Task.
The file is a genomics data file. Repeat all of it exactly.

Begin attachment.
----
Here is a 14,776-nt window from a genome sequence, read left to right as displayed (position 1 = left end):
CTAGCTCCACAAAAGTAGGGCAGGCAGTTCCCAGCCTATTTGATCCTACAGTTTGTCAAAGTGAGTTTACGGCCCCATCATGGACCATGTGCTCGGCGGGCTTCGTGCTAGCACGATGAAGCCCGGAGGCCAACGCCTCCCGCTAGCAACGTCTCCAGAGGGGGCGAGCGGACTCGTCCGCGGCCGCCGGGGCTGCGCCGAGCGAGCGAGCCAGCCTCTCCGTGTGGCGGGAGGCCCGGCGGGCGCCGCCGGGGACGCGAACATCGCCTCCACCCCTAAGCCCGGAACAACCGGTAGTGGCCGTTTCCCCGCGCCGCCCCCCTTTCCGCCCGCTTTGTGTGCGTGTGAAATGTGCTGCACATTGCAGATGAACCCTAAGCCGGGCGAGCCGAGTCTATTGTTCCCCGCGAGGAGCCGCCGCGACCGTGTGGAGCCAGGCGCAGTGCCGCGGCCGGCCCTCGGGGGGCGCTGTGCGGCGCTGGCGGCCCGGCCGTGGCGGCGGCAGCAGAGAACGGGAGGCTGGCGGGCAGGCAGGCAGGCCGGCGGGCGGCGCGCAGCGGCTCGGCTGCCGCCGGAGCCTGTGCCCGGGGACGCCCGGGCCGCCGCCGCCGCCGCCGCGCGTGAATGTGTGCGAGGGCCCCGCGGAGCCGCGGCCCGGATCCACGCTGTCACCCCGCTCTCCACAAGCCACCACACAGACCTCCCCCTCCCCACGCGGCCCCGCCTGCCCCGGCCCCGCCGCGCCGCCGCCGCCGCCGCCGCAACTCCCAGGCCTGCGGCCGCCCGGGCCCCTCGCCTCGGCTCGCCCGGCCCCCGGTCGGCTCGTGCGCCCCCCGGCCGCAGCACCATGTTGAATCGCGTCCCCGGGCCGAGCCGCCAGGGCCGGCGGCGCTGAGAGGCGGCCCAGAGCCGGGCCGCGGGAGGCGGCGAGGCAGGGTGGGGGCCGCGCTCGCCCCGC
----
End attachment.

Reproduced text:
Here is a 14,776-nt window from a genome sequence, read left to right as displayed (position 1 = left end):
CTAGCTCCACAAAAGTAGGGCAGGCAGTTCCCAGCCTATTTGATCCTACAGTTTGTCAAAGTGAGTTTACGGCCCCATCATGGACCATGTGCTCGGCGGGCTTCGTGCTAGCACGATGAAGCCCGGAGGCCAACGCCTCCCGCTAGCAACGTCTCCAGAGGGGGCGAGCGGACTCGTCCGCGGCCGCCGGGGCTGCGCCGAGCGAGCGAGCCAGCCTCTCCGTGTGGCGGGAGGCCCGGCGGGCGCCGCCGGGGACGCGAACATCGCCTCCACCCCTAAGCCCGGAACAACCGGTAGTGGCCGTTTCCCCGCGCCGCCCCCCTTTCCGCCCGCTTTGTGTGCGTGTGAAATGTGCTGCACATTGCAGATGAACCCTAAGCCGGGCGAGCCGAGTCTATTGTTCCCCGCGAGGAGCCGCCGCGACCGTGTGGAGCCAGGCGCAGTGCCGCGGCCGGCCCTCGGGGGGCGCTGTGCGGCGCTGGCGGCCCGGCCGTGGCGGCGGCAGCAGAGAACGGGAGGCTGGCGGGCAGGCAGGCAGGCCGGCGGGCGGCGCGCAGCGGCTCGGCTGCCGCCGGAGCCTGTGCCCGGGGACGCCCGGGCCGCCGCCGCCGCCGCCGCGCGTGAATGTGTGCGAGGGCCCCGCGGAGCCGCGGCCCGGATCCACGCTGTCACCCCGCTCTCCACAAGCCACCACACAGACCTCCCCCTCCCCACGCGGCCCCGCCTGCCCCGGCCCCGCCGCGCCGCCGCCGCCGCCGCCGCAACTCCCAGGCCTGCGGCCGCCCGGGCCCCTCGCCTCGGCTCGCCCGGCCCCCGGTCGGCTCGTGCGCCCCCCGGCCGCAGCACCATGTTGAATCGCGTCCCCGGGCCGAGCCGCCAGGGCCGGCGGCGCTGAGAGGCGGCCCAGAGCCGGGCCGCGGGAGGCGGCGAGGCAGGGTGGGGGCCGCGCTCGCCCCGC